Eukaryotic initiation factor 4E (eIF-4E) is rate-limiting for translational initiation and therefore is a key mechanism for regulating the rate of protein synthesis. This project is focused on the role of eIF- 4E in regulating the rate of protein synthesis in the adult cardiac muscle cell, or cardiocyte. Important findings of this project were that 1) eIF- 4E activity was increased in response to an acute increase in load is measured by the extent of eIF-4E phosphorylation and by incorporation of eIF-4E into the translationally activity eIF-4F complex, 2) eIF-4E phosphorylation was dependent upon active tension development using both an in vitro cardiocyte model of electrically stimulated contraction and an in vivo model of acute pressure overload, and 3) eIF-4E phosphorylation in the cardiocyte correlated with an increased rate of translational initiation and an accelerated rate of protein synthesis. The hypothesis underlying this continuation proposal is that eIF-4E activity is causally involved in controlling translational efficiency, and is a primary endpoint for load-induced acceleration of the rate of protein synthesis in the adult cardiocyte. The hypothesis will be tested by employing recombinant adenoviruses as a method for gene transfer of either wild-type or mutated forms of eIF-4E into adult cardiocytes. Using this strategy, the eIF-4E phenotype will be manipulated in terms of activity and function and the effects on translational efficiency determined. The ability of increased load to accelerate the rate of protein synthesis will be tested in cardiocytes by expressing a non-phosphorylatable eIF-4E mutant using electrically stimulated contractile activity as a model of active tension development.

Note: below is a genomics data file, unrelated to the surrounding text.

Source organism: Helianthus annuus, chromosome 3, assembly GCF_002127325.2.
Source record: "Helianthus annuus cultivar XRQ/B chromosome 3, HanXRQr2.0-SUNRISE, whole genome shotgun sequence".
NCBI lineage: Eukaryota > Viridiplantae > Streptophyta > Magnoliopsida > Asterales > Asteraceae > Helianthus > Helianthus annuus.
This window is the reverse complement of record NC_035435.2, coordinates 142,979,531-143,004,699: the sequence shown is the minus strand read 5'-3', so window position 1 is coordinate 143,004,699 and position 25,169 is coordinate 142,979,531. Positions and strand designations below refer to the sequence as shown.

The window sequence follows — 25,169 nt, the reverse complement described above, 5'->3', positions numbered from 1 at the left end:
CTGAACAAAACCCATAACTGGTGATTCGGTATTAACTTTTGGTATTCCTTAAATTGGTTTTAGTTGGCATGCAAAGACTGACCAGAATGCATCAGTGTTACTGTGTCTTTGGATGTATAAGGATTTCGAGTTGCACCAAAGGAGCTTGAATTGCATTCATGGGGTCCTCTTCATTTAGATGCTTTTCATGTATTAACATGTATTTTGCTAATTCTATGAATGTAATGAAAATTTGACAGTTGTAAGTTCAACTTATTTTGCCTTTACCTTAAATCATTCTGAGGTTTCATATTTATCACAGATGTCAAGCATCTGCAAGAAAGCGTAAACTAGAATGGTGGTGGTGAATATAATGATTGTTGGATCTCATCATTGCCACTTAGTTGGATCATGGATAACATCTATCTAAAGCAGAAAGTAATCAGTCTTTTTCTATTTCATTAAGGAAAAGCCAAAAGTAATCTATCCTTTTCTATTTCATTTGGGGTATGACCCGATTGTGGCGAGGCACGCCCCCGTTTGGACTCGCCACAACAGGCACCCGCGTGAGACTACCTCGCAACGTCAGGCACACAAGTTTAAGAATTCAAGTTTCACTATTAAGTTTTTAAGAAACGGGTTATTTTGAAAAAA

The specific aims are as follows 1) Determine how alterations in eIF-4E activity and function affect translational efficiency in the adult cardiocyte. 2) Determine if contraction-induced load accelerates cardiocyte protein synthesis after specific alterations in eIF-4E activity or function. 3) Define linkage between activation of specific protein kinase C isoforms and eIF-4E phosphorylation in adult cardiocytes, since eIF-4E is a putative substrate for protein kinase C. Because increased eIF-4E activity was also linked to an accelerated rate of protein synthesis in a canine model of pressure overload in vivo, eIF-4E is a potentially important endpoint for determining the mechanisms that regulate the rate of protein synthesis during load-induced hypertrophic growth in the adult myocardium.

National Institute of Health (NIH)
National Heart, Lung, and Blood Institute (NHLBI)
Research Program Projects (P01)
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Medical University of South Carolina
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